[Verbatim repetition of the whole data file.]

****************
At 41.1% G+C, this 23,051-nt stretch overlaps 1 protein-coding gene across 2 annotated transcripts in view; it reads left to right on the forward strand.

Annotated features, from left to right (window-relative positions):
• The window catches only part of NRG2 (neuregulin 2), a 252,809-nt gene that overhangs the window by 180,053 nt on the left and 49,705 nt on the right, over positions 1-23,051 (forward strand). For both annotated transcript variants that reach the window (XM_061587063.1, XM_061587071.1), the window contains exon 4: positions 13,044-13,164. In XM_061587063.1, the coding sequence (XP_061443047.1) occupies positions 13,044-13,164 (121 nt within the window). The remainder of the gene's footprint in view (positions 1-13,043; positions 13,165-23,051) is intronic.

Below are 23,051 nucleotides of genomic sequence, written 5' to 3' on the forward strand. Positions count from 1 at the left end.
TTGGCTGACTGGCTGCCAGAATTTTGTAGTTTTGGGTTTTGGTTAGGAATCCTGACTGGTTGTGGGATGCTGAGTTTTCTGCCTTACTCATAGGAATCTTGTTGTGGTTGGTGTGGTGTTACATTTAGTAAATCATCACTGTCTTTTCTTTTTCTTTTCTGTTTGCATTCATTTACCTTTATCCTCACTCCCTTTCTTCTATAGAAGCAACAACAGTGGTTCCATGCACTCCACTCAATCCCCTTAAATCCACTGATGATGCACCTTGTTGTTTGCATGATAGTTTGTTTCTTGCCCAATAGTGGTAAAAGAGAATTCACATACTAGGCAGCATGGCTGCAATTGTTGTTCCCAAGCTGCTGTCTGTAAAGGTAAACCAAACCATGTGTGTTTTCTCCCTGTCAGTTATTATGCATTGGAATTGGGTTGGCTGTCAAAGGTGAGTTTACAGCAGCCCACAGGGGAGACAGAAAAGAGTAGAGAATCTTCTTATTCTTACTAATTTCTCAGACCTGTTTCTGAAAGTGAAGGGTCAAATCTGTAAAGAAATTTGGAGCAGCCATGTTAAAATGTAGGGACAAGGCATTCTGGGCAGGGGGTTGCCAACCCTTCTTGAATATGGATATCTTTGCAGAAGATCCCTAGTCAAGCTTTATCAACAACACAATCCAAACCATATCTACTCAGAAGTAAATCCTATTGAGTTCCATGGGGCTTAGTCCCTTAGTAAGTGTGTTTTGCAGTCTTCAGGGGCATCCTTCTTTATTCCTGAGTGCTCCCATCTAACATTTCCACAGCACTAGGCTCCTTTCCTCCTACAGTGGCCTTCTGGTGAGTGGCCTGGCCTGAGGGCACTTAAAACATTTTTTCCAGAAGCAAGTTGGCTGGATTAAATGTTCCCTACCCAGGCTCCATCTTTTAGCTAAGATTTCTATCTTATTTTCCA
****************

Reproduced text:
At 41.1% G+C, this 23,051-nt stretch overlaps 1 protein-coding gene across 2 annotated transcripts in view; it reads left to right on the forward strand.

Annotated features, from left to right (window-relative positions):
• The window catches only part of NRG2 (neuregulin 2), a 252,809-nt gene that overhangs the window by 180,053 nt on the left and 49,705 nt on the right, over positions 1-23,051 (forward strand). For both annotated transcript variants that reach the window (XM_061587063.1, XM_061587071.1), the window contains exon 4: positions 13,044-13,164. In XM_061587063.1, the coding sequence (XP_061443047.1) occupies positions 13,044-13,164 (121 nt within the window). The remainder of the gene's footprint in view (positions 1-13,043; positions 13,165-23,051) is intronic.

Below are 23,051 nucleotides of genomic sequence, written 5' to 3' on the forward strand. Positions count from 1 at the left end.
TTGGCTGACTGGCTGCCAGAATTTTGTAGTTTTGGGTTTTGGTTAGGAATCCTGACTGGTTGTGGGATGCTGAGTTTTCTGCCTTACTCATAGGAATCTTGTTGTGGTTGGTGTGGTGTTACATTTAGTAAATCATCACTGTCTTTTCTTTTTCTTTTCTGTTTGCATTCATTTACCTTTATCCTCACTCCCTTTCTTCTATAGAAGCAACAACAGTGGTTCCATGCACTCCACTCAATCCCCTTAAATCCACTGATGATGCACCTTGTTGTTTGCATGATAGTTTGTTTCTTGCCCAATAGTGGTAAAAGAGAATTCACATACTAGGCAGCATGGCTGCAATTGTTGTTCCCAAGCTGCTGTCTGTAAAGGTAAACCAAACCATGTGTGTTTTCTCCCTGTCAGTTATTATGCATTGGAATTGGGTTGGCTGTCAAAGGTGAGTTTACAGCAGCCCACAGGGGAGACAGAAAAGAGTAGAGAATCTTCTTATTCTTACTAATTTCTCAGACCTGTTTCTGAAAGTGAAGGGTCAAATCTGTAAAGAAATTTGGAGCAGCCATGTTAAAATGTAGGGACAAGGCATTCTGGGCAGGGGGTTGCCAACCCTTCTTGAATATGGATATCTTTGCAGAAGATCCCTAGTCAAGCTTTATCAACAACACAATCCAAACCATATCTACTCAGAAGTAAATCCTATTGAGTTCCATGGGGCTTAGTCCCTTAGTAAGTGTGTTTTGCAGTCTTCAGGGGCATCCTTCTTTATTCCTGAGTGCTCCCATCTAACATTTCCACAGCACTAGGCTCCTTTCCTCCTACAGTGGCCTTCTGGTGAGTGGCCTGGCCTGAGGGCACTTAAAACATTTTTTCCAGAAGCAAGTTGGCTGGATTAAATGTTCCCTACCCAGGCTCCATCTTTTAGCTAAGATTTCTATCTTATTTTCCA